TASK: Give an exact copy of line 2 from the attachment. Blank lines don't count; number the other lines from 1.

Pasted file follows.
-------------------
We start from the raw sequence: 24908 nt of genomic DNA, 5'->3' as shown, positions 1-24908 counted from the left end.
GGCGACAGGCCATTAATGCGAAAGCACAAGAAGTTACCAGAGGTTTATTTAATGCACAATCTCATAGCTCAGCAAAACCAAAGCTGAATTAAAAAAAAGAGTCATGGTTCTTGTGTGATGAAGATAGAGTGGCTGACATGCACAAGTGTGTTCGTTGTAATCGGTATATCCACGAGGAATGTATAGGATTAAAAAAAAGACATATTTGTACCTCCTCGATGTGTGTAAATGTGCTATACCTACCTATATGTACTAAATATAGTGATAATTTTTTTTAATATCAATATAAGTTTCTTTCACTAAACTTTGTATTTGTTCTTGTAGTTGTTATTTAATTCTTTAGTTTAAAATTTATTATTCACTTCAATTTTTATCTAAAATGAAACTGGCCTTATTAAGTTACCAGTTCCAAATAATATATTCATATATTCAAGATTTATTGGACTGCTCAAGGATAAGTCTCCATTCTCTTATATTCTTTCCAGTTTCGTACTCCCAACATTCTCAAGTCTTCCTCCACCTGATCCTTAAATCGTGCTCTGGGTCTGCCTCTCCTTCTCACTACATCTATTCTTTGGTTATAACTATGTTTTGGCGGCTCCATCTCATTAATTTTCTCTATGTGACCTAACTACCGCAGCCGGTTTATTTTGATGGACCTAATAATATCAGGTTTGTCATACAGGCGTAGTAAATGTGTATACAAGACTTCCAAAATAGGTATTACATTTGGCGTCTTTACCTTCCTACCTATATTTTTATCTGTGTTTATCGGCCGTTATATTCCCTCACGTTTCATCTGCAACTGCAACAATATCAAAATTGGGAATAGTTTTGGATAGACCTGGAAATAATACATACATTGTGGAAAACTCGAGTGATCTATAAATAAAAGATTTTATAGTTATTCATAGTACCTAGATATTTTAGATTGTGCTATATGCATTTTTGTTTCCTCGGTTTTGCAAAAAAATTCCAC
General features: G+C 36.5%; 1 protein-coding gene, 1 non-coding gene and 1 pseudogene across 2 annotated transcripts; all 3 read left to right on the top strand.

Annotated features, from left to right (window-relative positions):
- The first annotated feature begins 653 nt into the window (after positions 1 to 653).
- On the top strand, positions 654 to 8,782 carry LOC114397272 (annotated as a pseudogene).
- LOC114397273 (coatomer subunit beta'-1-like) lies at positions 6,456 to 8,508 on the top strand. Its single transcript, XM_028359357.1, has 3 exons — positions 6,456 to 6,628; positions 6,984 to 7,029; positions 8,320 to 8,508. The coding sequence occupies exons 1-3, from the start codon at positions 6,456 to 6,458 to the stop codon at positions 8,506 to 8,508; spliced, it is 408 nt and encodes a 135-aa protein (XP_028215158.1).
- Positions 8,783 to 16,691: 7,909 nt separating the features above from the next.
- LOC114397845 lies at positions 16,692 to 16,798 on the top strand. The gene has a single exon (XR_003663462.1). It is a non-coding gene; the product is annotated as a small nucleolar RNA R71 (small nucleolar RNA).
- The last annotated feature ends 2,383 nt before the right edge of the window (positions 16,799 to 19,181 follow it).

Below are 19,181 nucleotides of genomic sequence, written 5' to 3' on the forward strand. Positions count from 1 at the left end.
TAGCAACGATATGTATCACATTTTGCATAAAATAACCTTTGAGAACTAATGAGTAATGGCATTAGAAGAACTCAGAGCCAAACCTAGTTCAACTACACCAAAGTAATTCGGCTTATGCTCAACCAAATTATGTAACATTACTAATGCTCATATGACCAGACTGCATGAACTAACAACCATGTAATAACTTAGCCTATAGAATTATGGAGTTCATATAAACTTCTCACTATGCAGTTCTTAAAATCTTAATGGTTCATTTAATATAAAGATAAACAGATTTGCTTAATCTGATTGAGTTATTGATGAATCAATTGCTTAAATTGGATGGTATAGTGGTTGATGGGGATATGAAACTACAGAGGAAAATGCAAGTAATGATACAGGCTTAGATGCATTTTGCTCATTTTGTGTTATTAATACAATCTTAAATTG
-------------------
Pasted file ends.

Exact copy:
GGCGACAGGCCATTAATGCGAAAGCACAAGAAGTTACCAGAGGTTTATTTAATGCACAATCTCATAGCTCAGCAAAACCAAAGCTGAATTAAAAAAAAGAGTCATGGTTCTTGTGTGATGAAGATAGAGTGGCTGACATGCACAAGTGTGTTCGTTGTAATCGGTATATCCACGAGGAATGTATAGGATTAAAAAAAAGACATATTTGTACCTCCTCGATGTGTGTAAATGTGCTATACCTACCTATATGTACTAAATATAGTGATAATTTTTTTTAATATCAATATAAGTTTCTTTCACTAAACTTTGTATTTGTTCTTGTAGTTGTTATTTAATTCTTTAGTTTAAAATTTATTATTCACTTCAATTTTTATCTAAAATGAAACTGGCCTTATTAAGTTACCAGTTCCAAATAATATATTCATATATTCAAGATTTATTGGACTGCTCAAGGATAAGTCTCCATTCTCTTATATTCTTTCCAGTTTCGTACTCCCAACATTCTCAAGTCTTCCTCCACCTGATCCTTAAATCGTGCTCTGGGTCTGCCTCTCCTTCTCACTACATCTATTCTTTGGTTATAACTATGTTTTGGCGGCTCCATCTCATTAATTTTCTCTATGTGACCTAACTACCGCAGCCGGTTTATTTTGATGGACCTAATAATATCAGGTTTGTCATACAGGCGTAGTAAATGTGTATACAAGACTTCCAAAATAGGTATTACATTTGGCGTCTTTACCTTCCTACCTATATTTTTATCTGTGTTTATCGGCCGTTATATTCCCTCACGTTTCATCTGCAACTGCAACAATATCAAAATTGGGAATAGTTTTGGATAGACCTGGAAATAATACATACATTGTGGAAAACTCGAGTGATCTATAAATAAAAGATTTTATAGTTATTCATAGTACCTAGATATTTTAGATTGTGCTATATGCATTTTTGTTTCCTCGGTTTTGCAAAAAAATTCCAC